Cheteshwar Pujara and Rahul Dravid are two very different batsmen. Their approach to batting is similar, but that’s where the similarity ends and don’t let anyone tell you otherwise.
India must not make the mistake of building Pujara into the next Dravid – simply because rather than be the next ‘anyone’, he can do well enough as himself. By comparing him to any player – past or present, you are burdening him with expectations that are not entirely of his making.
Success or failure must be a route that he takes entirely on his own. Anything else will be unfair on a young batsman who has shown himself capable of ensuring that India’s cricketing fortunes don’t dip too dramatically.
His innings started off slowly. Virender Sehwag, at the other end, was throwing his bat at everything and it would have been enough to throw a youngster off his rhythm. Almost every four was followed by edge but at the other end, Pujara just did his own thing – he took the odd single, punished the bad ball and basically minded his own business.
Sourav Ganguly couldn’t stop gushing about how meticulously organised he looked. And later in the day, Pujara spoke about how his experience of playing at Hyderabad before helped. But it was still nice to see a batsman of this generation know his way around Test cricket.
Dravid was brought up on bouncy pitches in Bangalore – his technique was much more orthodox than Pujara’s. He seemed better equipped than most Indian batsmen to handle the pace and bounce on overseas tours.
Pujara, on the other hand, was brought up on the dustbowls on Saurashtra. If you speak to players who played at the Ranji level, they will say that Saurashtra would simply look to bat the opposition out of matches. They would bat with the intention of getting a first innings lead and such was the format that a first innings lead would allow you to get to, at least, the knockout rounds.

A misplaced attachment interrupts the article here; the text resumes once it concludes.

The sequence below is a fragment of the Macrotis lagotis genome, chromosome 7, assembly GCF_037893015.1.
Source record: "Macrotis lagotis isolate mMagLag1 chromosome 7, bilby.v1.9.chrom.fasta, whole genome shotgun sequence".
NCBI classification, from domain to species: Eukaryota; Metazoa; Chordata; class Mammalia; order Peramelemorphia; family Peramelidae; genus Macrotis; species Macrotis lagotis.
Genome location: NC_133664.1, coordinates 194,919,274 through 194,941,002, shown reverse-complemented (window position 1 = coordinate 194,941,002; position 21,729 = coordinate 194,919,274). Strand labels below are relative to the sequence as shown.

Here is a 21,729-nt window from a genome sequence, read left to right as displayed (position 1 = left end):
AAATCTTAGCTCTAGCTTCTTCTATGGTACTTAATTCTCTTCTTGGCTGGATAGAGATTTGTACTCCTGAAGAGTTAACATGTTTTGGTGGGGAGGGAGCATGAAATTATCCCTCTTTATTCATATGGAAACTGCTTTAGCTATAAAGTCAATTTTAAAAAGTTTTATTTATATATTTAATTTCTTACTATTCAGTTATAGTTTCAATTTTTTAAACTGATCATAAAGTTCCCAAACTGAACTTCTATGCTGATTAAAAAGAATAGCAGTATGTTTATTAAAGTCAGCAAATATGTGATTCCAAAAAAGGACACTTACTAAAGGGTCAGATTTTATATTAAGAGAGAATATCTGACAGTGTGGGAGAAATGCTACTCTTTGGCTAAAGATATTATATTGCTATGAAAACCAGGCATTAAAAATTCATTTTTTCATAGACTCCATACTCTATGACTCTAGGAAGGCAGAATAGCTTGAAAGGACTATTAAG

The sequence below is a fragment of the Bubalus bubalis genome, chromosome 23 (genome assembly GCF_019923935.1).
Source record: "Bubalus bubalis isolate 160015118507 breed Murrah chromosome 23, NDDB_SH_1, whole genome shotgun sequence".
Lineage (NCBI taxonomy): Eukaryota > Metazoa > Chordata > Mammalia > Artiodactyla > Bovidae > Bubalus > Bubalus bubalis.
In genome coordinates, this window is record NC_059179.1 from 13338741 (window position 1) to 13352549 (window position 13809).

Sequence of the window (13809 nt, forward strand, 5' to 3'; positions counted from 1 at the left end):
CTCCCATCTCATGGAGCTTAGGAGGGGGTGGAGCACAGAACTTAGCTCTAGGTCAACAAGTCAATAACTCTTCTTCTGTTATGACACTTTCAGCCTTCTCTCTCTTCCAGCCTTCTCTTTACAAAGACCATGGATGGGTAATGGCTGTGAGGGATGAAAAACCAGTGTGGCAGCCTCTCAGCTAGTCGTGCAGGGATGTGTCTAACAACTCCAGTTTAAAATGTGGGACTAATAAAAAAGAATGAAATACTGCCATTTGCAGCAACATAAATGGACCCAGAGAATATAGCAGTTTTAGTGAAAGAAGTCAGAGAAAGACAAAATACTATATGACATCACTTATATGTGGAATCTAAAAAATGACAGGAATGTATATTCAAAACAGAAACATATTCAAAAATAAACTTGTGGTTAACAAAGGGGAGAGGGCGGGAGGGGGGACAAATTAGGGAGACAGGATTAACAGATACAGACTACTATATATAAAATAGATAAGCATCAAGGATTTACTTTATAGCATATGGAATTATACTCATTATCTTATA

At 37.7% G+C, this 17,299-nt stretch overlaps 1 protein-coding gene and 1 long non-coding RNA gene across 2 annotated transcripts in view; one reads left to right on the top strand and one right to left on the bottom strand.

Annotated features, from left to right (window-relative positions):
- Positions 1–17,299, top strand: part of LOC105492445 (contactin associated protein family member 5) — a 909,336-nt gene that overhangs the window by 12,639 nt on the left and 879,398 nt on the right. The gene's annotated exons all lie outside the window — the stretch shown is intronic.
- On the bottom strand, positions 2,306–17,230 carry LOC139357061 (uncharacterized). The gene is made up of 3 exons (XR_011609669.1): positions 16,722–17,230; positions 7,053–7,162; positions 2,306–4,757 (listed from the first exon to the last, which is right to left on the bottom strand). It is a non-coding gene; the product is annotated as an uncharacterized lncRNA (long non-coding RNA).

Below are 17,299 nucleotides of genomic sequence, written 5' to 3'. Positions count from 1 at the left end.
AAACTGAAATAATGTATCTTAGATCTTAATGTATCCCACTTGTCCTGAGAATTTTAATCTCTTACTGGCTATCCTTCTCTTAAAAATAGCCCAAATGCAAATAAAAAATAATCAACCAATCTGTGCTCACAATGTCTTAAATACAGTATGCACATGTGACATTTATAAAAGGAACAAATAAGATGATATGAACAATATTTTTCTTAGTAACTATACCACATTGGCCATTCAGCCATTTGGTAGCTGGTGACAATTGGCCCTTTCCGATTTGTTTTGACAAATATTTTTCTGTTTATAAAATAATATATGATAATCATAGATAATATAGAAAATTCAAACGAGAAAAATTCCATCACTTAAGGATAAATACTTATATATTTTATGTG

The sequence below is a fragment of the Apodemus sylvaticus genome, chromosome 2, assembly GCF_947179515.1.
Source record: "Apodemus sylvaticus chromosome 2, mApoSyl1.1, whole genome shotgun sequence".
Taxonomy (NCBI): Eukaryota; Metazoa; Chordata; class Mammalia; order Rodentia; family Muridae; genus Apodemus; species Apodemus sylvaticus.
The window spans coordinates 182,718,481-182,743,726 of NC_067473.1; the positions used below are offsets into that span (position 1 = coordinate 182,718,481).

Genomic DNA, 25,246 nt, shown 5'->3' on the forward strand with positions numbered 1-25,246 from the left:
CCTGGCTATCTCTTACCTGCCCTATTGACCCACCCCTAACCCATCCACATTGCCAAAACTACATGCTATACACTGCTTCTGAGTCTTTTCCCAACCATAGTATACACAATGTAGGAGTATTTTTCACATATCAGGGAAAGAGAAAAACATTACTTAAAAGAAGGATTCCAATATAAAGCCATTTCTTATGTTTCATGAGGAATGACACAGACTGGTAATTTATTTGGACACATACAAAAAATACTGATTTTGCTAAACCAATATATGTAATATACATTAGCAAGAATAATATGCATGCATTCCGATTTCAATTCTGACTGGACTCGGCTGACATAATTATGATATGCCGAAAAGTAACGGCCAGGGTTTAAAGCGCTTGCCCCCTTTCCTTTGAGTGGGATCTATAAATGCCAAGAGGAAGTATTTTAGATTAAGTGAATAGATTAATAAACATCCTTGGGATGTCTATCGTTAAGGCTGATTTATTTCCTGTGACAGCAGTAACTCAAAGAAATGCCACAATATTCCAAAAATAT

Today, Pujara got to his 50 off 119 balls including 6 fours. Then after tea, he tore the New Zealand attack to shreds. He put on exactly 50 in the next 50 balls to reach his first Test century off 169 balls. He also managed to hammer 8 fours and a six in his second fifty.
At 99, despite having hit the Kiwi bowlers to all parts of the ground, he was calm. The crowd was cheering and chanting his name, but he was content to defend.
This maybe his first Test ton but by Ranji standards, he is already a veteran. He’s done it plenty of times before – 14 hundreds and 21 fifties in first class cricket show that he is a man, who to quote Graham Gooch, likes to get the ‘Big Daddy’ hundreds.
But perhaps the best part of the day was not when Pujara got his ton. Rather, it was when he was batting with Virat Kohli, who made 58. The 125-run partnership, India’s largest so far, gave us a glimpse into the future. And honestly, at least, for a while, the gloom due to the retirements of Dravid and VVS Laxman disappeared.
They still have a way to go before they can meet the standards set by Dravid and Laxman but this was a mighty fine start.